Is hybrid really the way to go for employers?

Expert details ill effects on workers' productivity, job satisfaction, work-life balance

Is hybrid really the way to go for employers?

Despite the hoopla, the hybrid work model may not be all that good after all, claims one expert.

While many a study has detailed how workers have benefited from being able to work at home, these benefits are not going to last, says Laura Putnam, CEO of Motion Infusion, in talking with Canadian HR Reporter.

“There's this sense that we, as human beings, rise up to… the moment. And so this is what happened, actually, with the pandemic.”

One thing she points to is workers’ engagement levels.

“At the outset of the pandemic, our levels of engagement actually went up, which is kind of surprising. But then – following the murder of George Floyd and as we continued in the pandemic – rates of engagement went down to historic lows. So they went from historic highs to historic lows.”

Employee engagement levels are falling worldwide, according to a previous report.

Productivity, job satisfaction

The case is the same when it comes to productivity, says Putnam.

According to a report released in January 2022, almost two-thirds (63 per cent) of employees who have worked from home full time the previous year felt more productive there. That’s compared to 37 per cent who feel more productive at the office.

“Earlier on, we were seeing a rise in levels of productivity. I think that there probably was some novelty in getting to work from home and having that newfound freedom and autonomy,” she says.

“But now, what we're starting to see is that, as we continue on this path… our productivity levels are actually going down.”

Worker productivity is falling at the fastest rate in four decades. According to a CNBC report, 2022 was the first year since 1983 to include three straight quarters of year-over-year drops in average productivity per worker, citing a statement from ADP chief economist Nela Richardson.

The same phenomenon is happening to job satisfaction, according to the Motion Infusion executive.

Citing a Civic Science survey of over 1,700 respondents in the U.S., she notes that the number of people who are working in the office and were very happy at their work (35 per cent) is twice the number of workers who are working remotely and said the same (18 per cent).

“We wished for this kind of flexibility to be able to work from home. And what the research is showing is that nearly 60 per cent of people who are interviewed said that they will leave their job if the hybrid work environment is taken away from them.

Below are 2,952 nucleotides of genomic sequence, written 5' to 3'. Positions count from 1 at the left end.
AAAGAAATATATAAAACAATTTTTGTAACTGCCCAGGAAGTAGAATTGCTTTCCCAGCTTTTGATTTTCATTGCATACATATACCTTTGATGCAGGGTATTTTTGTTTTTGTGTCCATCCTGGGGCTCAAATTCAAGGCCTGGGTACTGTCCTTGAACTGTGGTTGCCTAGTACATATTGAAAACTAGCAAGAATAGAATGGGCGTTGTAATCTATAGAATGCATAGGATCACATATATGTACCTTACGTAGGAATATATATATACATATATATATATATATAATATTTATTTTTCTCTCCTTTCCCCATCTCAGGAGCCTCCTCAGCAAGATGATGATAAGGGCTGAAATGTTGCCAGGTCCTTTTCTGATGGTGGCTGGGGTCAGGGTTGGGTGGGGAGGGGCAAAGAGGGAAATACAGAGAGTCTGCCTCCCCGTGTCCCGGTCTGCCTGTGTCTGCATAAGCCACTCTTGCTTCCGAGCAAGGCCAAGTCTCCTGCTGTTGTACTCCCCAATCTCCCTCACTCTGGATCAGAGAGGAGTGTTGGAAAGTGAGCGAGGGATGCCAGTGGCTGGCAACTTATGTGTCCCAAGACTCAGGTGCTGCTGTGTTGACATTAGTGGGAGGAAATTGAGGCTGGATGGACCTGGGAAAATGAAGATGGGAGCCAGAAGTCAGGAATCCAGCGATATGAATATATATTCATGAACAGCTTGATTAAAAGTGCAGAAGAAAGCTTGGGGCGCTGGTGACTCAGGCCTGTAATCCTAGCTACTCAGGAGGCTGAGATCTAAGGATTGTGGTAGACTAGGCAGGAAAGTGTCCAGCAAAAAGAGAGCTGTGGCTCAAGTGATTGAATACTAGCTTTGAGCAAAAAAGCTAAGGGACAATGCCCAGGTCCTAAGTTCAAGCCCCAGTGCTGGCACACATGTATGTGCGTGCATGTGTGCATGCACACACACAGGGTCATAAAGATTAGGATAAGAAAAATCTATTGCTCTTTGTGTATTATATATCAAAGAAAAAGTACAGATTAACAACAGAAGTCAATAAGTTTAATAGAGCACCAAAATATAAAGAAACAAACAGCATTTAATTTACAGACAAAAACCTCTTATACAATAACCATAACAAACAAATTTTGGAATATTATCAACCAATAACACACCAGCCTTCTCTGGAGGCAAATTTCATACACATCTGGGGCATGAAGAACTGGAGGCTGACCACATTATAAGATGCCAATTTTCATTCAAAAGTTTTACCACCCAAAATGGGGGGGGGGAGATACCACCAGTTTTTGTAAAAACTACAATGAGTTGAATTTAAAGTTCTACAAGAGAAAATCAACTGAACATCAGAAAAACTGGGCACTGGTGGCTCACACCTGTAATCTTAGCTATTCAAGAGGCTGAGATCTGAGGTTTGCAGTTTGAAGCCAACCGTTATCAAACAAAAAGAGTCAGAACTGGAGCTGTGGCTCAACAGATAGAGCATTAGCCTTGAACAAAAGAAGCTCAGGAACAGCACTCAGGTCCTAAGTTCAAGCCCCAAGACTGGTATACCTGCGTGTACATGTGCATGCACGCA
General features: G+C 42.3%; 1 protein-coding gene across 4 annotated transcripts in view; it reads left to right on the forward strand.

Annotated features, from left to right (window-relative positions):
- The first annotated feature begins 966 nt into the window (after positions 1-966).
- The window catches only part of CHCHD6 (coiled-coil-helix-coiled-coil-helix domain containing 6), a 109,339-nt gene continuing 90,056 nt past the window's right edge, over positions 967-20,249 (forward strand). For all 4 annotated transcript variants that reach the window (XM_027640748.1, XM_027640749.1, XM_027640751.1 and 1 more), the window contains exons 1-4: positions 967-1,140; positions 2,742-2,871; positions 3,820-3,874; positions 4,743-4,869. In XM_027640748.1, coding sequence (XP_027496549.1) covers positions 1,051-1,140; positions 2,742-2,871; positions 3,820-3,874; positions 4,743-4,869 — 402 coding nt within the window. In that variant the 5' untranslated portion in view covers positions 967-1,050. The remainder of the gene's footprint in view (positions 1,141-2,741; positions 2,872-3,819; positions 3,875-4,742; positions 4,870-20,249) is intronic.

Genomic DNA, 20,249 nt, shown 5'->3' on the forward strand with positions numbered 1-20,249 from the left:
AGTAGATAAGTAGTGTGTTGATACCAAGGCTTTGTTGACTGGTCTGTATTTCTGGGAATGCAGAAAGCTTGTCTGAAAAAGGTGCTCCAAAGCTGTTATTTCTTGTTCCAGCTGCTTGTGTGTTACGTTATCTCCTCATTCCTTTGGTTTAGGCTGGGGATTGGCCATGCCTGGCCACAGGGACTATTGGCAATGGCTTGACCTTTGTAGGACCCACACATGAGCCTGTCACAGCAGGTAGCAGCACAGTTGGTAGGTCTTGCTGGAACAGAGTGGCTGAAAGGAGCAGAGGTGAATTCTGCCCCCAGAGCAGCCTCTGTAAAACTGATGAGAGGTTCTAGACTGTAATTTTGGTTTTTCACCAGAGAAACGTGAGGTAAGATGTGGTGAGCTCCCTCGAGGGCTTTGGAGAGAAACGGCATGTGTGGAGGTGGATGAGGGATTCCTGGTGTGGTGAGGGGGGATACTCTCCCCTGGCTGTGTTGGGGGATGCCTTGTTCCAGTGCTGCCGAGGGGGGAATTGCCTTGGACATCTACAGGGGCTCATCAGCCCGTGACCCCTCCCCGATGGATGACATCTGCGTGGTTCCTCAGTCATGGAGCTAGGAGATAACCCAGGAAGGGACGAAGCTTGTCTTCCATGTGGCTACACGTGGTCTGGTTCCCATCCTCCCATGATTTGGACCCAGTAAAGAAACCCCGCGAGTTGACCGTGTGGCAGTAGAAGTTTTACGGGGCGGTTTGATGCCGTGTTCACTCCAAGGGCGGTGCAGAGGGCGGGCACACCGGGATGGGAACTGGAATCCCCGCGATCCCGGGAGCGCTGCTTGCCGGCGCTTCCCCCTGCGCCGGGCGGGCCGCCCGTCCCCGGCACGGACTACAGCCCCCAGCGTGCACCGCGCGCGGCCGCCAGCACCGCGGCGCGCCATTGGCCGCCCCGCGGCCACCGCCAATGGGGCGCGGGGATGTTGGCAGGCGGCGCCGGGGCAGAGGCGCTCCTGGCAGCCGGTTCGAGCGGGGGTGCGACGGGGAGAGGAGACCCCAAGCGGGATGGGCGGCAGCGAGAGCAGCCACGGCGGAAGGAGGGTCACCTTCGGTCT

“So as much as we think that we want this, it's really generating this poor habit around connecting with others that's influencing both our satisfaction with our work, but also our connections with one another outside of work.”

Social interactions

The ability to work remotely is also affecting social interactions among workers, says Putnam.

“We're having more meeting times. And when we're meeting together virtually, we're also not able to tune into social cues with one another as much. And [that’s] one of the key factors in having a high-performing team.

Citing a Google Project Oxygen study, she notes that the highest-performing teams have a high level of psychological safety. And that’s hard to achieve if people are not together, she says.

“A team is dependent upon people, real team members tuning – socially tuning – into one another. And if we are connected virtually, we're not able to pick up those social cues as well as we can when we're together in person.”

Challenges of returning to office

Bringing workers back to the office is the obvious solution. But this is no piece of cake, says Putnam.

“We've kind of let the genie out of the bottle. And I don't know how we're going to put the genie back into the bottle.”

In Canada, 80 per cent of remote workers say they would rather look for a new job if required to go back to the office full-time, according to a previous report.

But having real conversations with workers about how the ability to work from home has affected them is a good start, she says.

“Having those kinds of heart-to-heart conversations is the first step, so that employees can really understand the benefit behind [a return to the office].”

Putnam also suggests that employers can start to require workers to be in the office three days a week or even offer four-day workweeks, with all four in the office.

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